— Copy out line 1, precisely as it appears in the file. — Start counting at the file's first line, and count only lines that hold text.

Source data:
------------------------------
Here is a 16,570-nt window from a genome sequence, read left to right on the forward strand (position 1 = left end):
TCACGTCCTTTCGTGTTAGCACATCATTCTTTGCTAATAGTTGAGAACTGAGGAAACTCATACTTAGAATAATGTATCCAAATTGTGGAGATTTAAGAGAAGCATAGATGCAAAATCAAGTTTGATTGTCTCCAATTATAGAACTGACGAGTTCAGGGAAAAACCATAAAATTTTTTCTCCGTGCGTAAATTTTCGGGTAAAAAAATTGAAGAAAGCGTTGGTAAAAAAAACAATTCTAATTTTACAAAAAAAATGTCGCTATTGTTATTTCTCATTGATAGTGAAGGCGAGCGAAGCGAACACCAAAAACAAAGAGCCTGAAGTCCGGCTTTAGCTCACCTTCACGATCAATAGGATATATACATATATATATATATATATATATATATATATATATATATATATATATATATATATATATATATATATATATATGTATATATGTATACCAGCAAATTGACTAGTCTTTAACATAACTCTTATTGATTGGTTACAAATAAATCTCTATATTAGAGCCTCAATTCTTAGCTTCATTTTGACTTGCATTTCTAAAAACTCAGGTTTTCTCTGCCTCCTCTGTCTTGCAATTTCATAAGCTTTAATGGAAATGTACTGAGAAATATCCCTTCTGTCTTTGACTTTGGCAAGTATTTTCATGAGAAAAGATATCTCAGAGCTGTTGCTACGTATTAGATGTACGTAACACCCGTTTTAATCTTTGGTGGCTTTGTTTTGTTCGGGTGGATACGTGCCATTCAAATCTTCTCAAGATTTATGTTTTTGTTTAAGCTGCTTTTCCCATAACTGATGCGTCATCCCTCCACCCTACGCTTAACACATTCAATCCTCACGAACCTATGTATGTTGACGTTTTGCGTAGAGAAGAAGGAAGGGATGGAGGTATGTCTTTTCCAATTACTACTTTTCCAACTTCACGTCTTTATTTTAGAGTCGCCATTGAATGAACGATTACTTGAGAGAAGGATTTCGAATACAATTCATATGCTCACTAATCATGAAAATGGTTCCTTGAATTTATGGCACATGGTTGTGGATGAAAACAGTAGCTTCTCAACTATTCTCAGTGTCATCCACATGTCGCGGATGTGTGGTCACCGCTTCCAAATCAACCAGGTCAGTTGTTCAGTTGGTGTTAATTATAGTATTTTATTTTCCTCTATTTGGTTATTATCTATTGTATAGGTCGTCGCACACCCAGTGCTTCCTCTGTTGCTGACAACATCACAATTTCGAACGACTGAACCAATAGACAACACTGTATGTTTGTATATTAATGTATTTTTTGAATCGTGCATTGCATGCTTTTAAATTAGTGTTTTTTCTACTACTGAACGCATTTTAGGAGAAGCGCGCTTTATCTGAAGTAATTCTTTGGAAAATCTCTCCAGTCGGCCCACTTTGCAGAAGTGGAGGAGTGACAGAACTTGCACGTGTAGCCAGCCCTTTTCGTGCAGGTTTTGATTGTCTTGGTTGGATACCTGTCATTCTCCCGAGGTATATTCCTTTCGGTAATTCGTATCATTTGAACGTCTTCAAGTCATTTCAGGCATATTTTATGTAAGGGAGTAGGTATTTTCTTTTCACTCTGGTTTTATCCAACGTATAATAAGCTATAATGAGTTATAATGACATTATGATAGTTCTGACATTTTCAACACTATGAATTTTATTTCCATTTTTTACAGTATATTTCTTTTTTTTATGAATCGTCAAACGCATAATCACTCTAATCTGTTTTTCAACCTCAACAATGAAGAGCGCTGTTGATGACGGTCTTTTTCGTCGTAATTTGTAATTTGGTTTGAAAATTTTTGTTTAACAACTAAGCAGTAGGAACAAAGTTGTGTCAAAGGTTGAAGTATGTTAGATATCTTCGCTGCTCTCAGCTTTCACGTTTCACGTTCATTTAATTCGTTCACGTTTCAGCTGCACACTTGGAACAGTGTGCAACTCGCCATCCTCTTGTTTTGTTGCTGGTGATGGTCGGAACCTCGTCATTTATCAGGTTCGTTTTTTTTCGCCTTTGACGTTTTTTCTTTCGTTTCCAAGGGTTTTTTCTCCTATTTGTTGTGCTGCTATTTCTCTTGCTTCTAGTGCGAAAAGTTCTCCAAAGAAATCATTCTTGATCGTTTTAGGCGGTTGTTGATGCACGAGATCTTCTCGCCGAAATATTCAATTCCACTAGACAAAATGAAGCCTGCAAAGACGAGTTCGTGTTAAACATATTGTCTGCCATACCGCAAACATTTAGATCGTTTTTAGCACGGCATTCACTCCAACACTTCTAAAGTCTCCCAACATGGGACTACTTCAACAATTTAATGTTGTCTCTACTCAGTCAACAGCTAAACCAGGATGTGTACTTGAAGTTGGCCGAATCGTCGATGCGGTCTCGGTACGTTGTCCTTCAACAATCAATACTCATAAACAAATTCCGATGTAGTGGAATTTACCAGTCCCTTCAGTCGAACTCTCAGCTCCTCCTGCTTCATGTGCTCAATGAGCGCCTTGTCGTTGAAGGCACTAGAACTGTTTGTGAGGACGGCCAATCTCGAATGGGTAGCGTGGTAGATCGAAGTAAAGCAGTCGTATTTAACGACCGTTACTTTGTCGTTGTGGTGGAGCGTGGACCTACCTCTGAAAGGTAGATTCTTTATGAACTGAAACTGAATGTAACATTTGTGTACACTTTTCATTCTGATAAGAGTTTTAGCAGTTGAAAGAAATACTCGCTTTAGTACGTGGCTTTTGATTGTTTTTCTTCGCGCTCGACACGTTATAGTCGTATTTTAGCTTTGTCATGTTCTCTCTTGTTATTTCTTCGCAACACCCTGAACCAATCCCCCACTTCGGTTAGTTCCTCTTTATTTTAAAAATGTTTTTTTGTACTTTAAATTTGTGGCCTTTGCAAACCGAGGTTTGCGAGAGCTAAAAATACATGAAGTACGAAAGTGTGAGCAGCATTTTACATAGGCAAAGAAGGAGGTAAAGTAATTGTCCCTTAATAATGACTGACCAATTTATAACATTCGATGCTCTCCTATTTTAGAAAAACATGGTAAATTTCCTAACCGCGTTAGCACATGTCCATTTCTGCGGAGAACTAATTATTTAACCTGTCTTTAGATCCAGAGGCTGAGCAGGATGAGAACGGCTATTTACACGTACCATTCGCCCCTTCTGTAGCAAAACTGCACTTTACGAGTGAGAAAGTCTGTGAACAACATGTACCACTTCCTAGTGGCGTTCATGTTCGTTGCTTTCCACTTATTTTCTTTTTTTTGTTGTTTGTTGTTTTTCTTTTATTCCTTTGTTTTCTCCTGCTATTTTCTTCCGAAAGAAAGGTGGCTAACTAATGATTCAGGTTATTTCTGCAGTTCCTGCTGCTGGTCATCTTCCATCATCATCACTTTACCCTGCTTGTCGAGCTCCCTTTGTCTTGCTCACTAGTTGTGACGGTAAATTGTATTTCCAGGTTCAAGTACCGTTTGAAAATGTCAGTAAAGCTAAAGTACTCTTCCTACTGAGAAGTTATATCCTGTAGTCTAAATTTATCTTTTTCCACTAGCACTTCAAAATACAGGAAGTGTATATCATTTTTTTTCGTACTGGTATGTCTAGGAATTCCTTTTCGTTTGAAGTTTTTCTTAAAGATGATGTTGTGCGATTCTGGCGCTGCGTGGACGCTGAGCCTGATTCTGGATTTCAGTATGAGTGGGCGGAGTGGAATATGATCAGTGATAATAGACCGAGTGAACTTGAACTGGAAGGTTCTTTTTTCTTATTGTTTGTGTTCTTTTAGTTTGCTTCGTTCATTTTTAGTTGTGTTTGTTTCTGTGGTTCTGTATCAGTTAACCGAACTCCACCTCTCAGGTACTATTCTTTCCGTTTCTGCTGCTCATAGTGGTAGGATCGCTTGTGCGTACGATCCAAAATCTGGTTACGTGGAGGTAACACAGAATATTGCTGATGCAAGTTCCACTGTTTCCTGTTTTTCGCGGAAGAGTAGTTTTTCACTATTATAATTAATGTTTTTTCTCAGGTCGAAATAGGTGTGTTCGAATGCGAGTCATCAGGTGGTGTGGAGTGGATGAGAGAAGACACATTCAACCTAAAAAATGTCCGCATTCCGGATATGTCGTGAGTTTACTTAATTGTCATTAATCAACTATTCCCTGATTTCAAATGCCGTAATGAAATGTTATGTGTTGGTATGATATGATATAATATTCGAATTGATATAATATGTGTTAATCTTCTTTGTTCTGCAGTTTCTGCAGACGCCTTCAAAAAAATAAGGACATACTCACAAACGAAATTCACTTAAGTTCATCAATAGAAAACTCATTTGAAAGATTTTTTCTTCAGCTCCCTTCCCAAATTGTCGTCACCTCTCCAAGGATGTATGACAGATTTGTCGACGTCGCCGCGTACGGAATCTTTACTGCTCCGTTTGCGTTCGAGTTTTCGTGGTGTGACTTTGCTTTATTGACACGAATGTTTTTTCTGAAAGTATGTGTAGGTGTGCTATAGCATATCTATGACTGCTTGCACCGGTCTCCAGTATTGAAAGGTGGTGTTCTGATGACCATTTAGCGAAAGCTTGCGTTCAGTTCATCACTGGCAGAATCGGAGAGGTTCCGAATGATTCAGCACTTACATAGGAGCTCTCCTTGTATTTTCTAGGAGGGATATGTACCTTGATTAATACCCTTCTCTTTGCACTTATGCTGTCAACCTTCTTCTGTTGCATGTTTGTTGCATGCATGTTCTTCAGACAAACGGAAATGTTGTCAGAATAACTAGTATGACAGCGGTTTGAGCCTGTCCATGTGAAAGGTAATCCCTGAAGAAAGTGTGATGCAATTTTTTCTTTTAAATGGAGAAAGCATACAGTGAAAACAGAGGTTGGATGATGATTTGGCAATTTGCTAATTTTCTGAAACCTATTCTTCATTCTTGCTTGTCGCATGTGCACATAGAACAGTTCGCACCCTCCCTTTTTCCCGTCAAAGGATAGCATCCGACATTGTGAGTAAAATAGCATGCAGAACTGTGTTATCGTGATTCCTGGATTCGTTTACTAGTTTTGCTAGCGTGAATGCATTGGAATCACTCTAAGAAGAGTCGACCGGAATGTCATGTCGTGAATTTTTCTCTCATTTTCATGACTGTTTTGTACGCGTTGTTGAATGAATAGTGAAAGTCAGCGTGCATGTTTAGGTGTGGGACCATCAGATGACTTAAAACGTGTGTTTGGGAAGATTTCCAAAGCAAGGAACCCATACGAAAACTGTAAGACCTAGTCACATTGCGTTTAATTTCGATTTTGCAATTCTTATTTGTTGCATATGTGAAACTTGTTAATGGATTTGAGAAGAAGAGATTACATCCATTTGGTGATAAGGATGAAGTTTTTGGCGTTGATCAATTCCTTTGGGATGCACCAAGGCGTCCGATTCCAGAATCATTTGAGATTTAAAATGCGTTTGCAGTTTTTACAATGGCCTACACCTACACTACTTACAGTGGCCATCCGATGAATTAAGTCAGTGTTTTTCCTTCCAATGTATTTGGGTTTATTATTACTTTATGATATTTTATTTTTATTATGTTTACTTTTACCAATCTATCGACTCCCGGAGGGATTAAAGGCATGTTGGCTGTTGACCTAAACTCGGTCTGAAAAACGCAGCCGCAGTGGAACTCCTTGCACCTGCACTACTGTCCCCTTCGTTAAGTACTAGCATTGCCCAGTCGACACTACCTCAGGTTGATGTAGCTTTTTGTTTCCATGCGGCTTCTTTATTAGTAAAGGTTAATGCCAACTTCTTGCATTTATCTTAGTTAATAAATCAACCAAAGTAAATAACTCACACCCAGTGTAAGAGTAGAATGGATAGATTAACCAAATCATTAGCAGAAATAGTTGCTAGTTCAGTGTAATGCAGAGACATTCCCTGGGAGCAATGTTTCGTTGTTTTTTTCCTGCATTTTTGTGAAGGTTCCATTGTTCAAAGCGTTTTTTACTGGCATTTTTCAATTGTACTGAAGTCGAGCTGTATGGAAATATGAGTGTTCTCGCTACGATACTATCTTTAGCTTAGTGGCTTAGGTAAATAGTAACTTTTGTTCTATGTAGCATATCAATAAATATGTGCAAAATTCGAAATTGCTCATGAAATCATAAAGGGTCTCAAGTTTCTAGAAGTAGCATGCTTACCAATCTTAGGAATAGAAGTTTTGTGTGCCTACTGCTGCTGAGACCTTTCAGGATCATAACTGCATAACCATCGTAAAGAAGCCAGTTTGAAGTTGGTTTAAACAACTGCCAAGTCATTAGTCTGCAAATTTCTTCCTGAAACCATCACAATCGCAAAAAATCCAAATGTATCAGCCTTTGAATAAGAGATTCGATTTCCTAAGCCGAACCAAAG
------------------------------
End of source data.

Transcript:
Here is a 16,570-nt window from a genome sequence, read left to right on the forward strand (position 1 = left end):